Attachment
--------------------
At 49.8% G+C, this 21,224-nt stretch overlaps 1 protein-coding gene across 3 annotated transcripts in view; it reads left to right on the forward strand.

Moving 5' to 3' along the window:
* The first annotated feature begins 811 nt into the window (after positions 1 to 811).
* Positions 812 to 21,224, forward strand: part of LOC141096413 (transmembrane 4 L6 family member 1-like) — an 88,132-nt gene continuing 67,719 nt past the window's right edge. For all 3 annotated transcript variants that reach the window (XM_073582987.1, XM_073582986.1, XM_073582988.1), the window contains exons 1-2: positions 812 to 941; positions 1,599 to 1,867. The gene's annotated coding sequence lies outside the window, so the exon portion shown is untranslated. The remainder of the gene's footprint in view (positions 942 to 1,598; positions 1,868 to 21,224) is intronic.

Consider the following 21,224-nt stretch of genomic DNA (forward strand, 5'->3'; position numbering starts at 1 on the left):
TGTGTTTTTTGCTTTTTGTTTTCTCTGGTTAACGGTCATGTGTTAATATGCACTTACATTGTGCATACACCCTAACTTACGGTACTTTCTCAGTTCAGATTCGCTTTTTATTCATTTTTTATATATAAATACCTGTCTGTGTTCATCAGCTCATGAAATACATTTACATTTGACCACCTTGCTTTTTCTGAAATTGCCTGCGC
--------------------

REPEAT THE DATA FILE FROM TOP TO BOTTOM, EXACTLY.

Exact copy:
At 49.8% G+C, this 21,224-nt stretch overlaps 1 protein-coding gene across 3 annotated transcripts in view; it reads left to right on the forward strand.

Moving 5' to 3' along the window:
* The first annotated feature begins 811 nt into the window (after positions 1 to 811).
* Positions 812 to 21,224, forward strand: part of LOC141096413 (transmembrane 4 L6 family member 1-like) — an 88,132-nt gene continuing 67,719 nt past the window's right edge. For all 3 annotated transcript variants that reach the window (XM_073582987.1, XM_073582986.1, XM_073582988.1), the window contains exons 1-2: positions 812 to 941; positions 1,599 to 1,867. The gene's annotated coding sequence lies outside the window, so the exon portion shown is untranslated. The remainder of the gene's footprint in view (positions 942 to 1,598; positions 1,868 to 21,224) is intronic.

Consider the following 21,224-nt stretch of genomic DNA (forward strand, 5'->3'; position numbering starts at 1 on the left):
TGTGTTTTTTGCTTTTTGTTTTCTCTGGTTAACGGTCATGTGTTAATATGCACTTACATTGTGCATACACCCTAACTTACGGTACTTTCTCAGTTCAGATTCGCTTTTTATTCATTTTTTATATATAAATACCTGTCTGTGTTCATCAGCTCATGAAATACATTTACATTTGACCACCTTGCTTTTTCTGAAATTGCCTGCGC